Trump administration to oppose CFPB in DC Circuit case


Last Friday, the DOJ filed an unopposed motion with the DC Circuit asking for permission to file an amicus brief by March 17, 2017 in the landmark legal battle between PHH and the CFPB. According to the DOJ’s motion, both PHH and the CFPB have consented to the motion.

In February, the DC Circuit granted the CFPB’s petition for rehearing en banc and set the briefing schedule; PHH must file its opening brief by March 10 and the CFPB must file its response by March 31. Similarly, amicus briefs supporting PHH must be filed by March 10 and amicus briefs supporting the CFPB are due by March 31.

In support of the motion for a one-week extension to file its amicus brief, the DOJ argued that “the views of the United States on matters involving the President’s removal power are not always entirely congruent with the views of independent agencies.” The DOJ further contended that it needs an extra week in order to “engage in necessary consultation within the government.”

By requesting the court’s permission to file its amicus brief by March 17, the DOJ appears to be signaling its intent to oppose the CFPB. This request by the Trump administration is not surprising given the President’s disdain for the Obama-era financial regulations, including the Dodd-Frank Act which established the CFPB.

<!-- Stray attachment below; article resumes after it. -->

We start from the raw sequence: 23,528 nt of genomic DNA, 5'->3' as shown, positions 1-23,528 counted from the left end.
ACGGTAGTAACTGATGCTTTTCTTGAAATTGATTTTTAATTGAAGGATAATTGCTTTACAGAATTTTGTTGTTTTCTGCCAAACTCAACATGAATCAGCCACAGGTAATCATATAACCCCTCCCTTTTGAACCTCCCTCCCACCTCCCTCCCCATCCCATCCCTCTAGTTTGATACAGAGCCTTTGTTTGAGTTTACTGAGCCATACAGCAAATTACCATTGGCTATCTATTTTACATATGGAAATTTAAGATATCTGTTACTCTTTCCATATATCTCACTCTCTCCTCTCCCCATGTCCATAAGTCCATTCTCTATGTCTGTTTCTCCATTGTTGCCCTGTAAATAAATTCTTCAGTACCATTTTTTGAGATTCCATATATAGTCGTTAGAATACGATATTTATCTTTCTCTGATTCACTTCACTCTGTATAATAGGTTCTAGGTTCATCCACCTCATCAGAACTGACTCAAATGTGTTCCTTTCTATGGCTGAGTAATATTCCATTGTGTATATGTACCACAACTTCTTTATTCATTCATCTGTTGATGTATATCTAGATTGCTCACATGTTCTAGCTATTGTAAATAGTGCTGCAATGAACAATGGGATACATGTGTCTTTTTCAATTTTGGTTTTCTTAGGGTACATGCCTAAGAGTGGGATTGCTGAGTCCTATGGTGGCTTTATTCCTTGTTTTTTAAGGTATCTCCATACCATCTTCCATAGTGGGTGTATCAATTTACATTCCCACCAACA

In December 2016, the DOJ filed a response to the CFPB’s petition for rehearing expressing the views of the United States. In its response, the DOJ presented arguments supporting the CFPB’s petition for rehearing and argued that the panel’s ruling “departs from the approach the Supreme Court has applied in resolving such separation-of-powers questions.

In light of the DOJ’s latest filing, we anticipate that the DOJ will switch sides and support PHH’s position that the Bureau’s single-director-removable-only-for-cause leadership structure is unconstitutional.

PHH’s opening brief is due this Friday. We expect the court to grant the DOJ’s motion for leave to file its amicus brief next Friday. The CFPB’s opening brief is due March 31 and oral argument will be heard on May 24, 2017.